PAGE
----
Finally , biting the rag I get down on the hands and knees and glimpse over at the temp tire cradle and it was empty. I immediately call the sale manager and gave him the vin number and was informed that there was no temp tire and the air compressor should take of any flats. Whoa Nellie, what do you do when you blow the tire of have a major puncture. You call the roadside assistance and he can’t do a darn thing for you other than tilt bed tow you off the road. Great if you are within 5-10 miles from home or your tire shop. What if you were on the way to a family wedding or a relatives funeral out of town. Or its 2 AM and your headed home from Disney World (car filled with screaming kids) and it is Sunday evening. Gee, we’re sorry you didn’t full understand (dealer) but to keep car costs and weight down, decided not to furnish a temp , since so few are ever used…BOY TILL YOU NEED ONE AT 2AM DRIVING I75 IN INNERCITY DETROIT, CHICAGO, PHILIDEPHIA, ETC. More than half the people I asked were not aware what potential jeopardy they were in. Fortunately, I have a tremendous relationship with a tire dealer and he was able to locate me a aluminum wheel and used tire from what have been a totaled vehicle. I realize it won’t stow under but I have plenty of room in the back compartment and the total assurance that if a tire goes, I have a usable spare that will carry me hundreds of miles till I get to a real tire shop
Brought to you as a public service and I’m burning off my nightly insomnia. don’t be caught short for you, your spouse, your children and friends and family.

Ddinky Dau, and ddmau, bro. Remember 58K didn’t make it home…pray for them and their families.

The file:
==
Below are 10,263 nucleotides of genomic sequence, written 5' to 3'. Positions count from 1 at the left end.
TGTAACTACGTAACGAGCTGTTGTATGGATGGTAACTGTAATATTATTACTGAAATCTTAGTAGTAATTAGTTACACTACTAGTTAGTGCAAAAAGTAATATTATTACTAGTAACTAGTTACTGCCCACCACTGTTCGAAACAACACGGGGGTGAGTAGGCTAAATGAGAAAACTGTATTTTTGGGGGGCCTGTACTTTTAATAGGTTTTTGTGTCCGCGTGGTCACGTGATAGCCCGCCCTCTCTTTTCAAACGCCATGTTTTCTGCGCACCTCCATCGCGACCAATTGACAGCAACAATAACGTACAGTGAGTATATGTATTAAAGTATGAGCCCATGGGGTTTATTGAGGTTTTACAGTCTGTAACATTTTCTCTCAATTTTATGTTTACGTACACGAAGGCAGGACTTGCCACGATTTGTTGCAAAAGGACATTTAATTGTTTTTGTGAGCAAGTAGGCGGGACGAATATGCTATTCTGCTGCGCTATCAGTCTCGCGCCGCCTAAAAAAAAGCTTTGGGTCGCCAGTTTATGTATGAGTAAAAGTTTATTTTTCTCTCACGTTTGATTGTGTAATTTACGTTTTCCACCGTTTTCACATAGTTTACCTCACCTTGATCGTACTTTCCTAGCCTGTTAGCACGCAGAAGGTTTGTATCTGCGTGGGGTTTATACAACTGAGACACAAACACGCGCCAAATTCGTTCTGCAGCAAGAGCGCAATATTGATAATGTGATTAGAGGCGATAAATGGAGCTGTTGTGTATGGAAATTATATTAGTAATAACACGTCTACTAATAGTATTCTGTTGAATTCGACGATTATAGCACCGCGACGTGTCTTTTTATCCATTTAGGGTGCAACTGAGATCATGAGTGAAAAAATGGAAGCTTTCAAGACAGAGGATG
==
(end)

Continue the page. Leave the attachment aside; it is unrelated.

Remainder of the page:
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Well, I had to use the spare from my 03 trailblazer, full size spare mind you, but a 13 year old tire the night before we were going up to the cabins a 500 mile trip. Yes I get home see a roofing nail in the sidewall, tire is not safe, went to 3 shops, cant get you in till Monday, call AAA, the guy fought with the spare like a valiant knight, finally got the spare off, but the plastic gears for raising and lowering the spare are shot. So I strap the damaged tire to the roof, and make the 500 mile trip on a 13 year old tire, not indicating to the wife, 2 dogs and 2 cats that this tire would not be my thought for a good idea to get us 500 miles. So we made it, and like an idiot was doing 80 to 85 on the freeway, Founnd an NTB, we have to order that tire, will be in Tuesday. So I get there and the guy is jokingly, oh you must be Mr Smith! Yeah, how did you know? I remember your story says he and the tire strapped to the roof gave it away. They did a great job, but end of the story the spare is behind the little cabin, I have no spare now but wife’s last new lease no spare, and a pump kit. Only 1 debilitating flat in the last 40 years, I think I am ok with no spare, PS yes I am up late, new windows tomorrow, day off work, they will be here noonish, back aches from moving furniture out of the way, thanks for listening.